The remains found at the site of a former prison in the southwestern city of Gwangju may belong to over 250 people, nearly three times the previously estimated 80, sources said Monday.
The National Forensic Service made the assessment after examining the remains, according to the sources. The government had initially assumed that the remains belonged to 80 people -- 41 to deceased inmates and 40 to unidentified individuals.
The remains were first uncovered in December during a government-led project to relocate a graveyard where deceased prisoners with no family ties were buried. The discovery raised speculation the unidentified remains may belong to victims who went missing during a bloody crackdown on a pro-democracy movement in 1980, when citizens of Gwangju rose up against the military junta of General Chun Doo-hwan.
Tank-led paratroopers ruthlessly cracked down on the May 18 uprising, leaving hundreds of people dead, thousands wounded and 76 missing, according to the city's official records.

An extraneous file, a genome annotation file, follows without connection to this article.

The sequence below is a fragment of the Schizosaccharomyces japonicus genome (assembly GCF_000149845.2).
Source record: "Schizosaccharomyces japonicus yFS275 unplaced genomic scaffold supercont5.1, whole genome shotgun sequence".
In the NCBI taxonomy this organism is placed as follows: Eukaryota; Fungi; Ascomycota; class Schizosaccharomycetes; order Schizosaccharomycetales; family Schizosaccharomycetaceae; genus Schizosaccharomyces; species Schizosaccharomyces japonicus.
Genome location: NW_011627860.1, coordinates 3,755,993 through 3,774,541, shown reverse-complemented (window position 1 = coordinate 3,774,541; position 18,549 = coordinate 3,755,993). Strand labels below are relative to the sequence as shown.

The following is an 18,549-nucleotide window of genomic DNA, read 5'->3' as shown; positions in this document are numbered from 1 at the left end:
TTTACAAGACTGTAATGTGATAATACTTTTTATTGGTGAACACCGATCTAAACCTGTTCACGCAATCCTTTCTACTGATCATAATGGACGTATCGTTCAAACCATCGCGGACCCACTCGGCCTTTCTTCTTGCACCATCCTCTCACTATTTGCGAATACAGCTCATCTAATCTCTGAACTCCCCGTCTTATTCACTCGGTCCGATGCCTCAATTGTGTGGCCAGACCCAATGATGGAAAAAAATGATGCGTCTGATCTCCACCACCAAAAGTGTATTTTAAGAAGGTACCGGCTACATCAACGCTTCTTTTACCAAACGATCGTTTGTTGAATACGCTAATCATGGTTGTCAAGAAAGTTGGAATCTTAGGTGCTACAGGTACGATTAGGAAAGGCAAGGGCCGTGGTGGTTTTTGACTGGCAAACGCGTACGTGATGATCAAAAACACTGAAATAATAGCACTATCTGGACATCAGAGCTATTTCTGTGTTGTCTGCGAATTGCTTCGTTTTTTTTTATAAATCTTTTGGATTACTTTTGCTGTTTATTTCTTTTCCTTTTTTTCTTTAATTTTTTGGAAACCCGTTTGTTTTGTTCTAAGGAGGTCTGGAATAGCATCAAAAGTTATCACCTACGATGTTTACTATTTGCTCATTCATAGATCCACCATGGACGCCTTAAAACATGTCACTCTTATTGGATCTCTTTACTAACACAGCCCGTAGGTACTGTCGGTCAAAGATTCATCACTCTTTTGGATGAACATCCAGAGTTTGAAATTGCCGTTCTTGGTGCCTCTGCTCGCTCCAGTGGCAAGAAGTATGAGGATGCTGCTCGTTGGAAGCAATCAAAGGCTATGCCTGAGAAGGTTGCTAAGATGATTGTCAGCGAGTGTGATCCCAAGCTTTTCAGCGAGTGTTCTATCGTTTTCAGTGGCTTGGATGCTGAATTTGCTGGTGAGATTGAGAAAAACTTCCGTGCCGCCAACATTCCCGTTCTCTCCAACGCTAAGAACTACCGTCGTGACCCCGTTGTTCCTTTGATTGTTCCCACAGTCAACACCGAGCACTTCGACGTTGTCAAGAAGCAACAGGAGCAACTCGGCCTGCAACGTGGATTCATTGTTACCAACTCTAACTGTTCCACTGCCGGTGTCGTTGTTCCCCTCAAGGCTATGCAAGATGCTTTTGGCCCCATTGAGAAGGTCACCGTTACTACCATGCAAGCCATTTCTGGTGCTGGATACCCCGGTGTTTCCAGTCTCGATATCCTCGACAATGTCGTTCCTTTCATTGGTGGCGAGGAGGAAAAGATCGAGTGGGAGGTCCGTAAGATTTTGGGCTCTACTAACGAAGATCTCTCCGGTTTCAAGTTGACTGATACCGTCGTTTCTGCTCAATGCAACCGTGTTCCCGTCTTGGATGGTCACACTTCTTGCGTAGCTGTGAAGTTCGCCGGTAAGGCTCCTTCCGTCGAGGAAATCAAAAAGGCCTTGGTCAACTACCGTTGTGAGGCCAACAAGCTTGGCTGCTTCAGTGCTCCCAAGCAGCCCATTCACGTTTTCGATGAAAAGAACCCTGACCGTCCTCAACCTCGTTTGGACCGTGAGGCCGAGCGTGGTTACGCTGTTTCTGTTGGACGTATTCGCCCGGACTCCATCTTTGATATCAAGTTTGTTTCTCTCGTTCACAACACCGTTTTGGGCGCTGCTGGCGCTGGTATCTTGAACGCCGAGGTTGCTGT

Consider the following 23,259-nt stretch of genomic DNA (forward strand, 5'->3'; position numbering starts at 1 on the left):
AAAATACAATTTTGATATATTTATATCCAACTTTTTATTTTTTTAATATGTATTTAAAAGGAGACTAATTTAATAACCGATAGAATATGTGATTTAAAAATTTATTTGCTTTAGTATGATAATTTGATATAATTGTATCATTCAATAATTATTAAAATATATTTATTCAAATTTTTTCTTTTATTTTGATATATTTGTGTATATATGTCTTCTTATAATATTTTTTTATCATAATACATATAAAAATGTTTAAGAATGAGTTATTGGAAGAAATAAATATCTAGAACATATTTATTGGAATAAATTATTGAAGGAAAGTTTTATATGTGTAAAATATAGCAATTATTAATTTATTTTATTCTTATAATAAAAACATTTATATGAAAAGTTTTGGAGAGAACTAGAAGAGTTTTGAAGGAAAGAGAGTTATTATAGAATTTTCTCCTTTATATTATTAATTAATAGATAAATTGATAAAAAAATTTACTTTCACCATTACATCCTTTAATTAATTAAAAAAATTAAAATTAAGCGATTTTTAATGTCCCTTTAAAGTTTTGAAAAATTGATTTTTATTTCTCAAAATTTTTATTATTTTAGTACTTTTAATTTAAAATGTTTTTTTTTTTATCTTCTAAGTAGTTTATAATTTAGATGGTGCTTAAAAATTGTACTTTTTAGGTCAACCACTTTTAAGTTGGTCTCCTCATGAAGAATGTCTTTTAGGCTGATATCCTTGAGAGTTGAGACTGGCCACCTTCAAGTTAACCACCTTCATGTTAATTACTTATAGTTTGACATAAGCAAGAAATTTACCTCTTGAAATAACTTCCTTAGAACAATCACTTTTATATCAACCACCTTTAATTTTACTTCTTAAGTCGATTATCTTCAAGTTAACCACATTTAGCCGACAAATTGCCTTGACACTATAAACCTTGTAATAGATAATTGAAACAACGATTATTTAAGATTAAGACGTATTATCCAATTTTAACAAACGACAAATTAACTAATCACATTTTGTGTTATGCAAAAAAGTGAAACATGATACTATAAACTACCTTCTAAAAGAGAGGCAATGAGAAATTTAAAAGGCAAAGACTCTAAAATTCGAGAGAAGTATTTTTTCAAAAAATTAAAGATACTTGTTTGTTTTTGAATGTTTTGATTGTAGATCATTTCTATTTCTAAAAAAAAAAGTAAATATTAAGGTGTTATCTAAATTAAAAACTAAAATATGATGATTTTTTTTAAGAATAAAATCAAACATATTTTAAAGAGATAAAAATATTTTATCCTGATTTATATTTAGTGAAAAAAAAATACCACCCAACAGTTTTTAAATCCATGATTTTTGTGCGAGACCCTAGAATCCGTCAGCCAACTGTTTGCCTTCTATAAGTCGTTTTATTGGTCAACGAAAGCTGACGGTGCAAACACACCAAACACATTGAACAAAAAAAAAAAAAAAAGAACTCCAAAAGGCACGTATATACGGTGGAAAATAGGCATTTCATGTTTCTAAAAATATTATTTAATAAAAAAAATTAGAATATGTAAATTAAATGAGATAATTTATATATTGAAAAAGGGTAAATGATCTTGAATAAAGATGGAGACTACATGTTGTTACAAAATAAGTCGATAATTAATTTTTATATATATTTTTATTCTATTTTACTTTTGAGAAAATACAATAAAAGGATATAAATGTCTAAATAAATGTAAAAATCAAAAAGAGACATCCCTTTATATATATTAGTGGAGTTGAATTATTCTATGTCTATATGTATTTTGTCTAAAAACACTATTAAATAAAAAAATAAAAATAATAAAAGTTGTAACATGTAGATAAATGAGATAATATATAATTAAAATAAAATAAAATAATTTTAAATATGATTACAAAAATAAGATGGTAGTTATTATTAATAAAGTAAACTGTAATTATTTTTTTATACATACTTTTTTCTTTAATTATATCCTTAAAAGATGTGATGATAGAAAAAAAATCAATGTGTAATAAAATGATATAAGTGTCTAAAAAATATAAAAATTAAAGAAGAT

With the remains belonging to more people than the official records indicated, some have speculated that they may belong to former inmates rather than victims of the pro-democracy movement crackdown.
The forensic service may complete the process by early next month, with the results to be announced later.
The May 18 Memorial Foundation plans to conduct an additional excavation of 2,888 square meters of land in the vicinity. (Yonhap)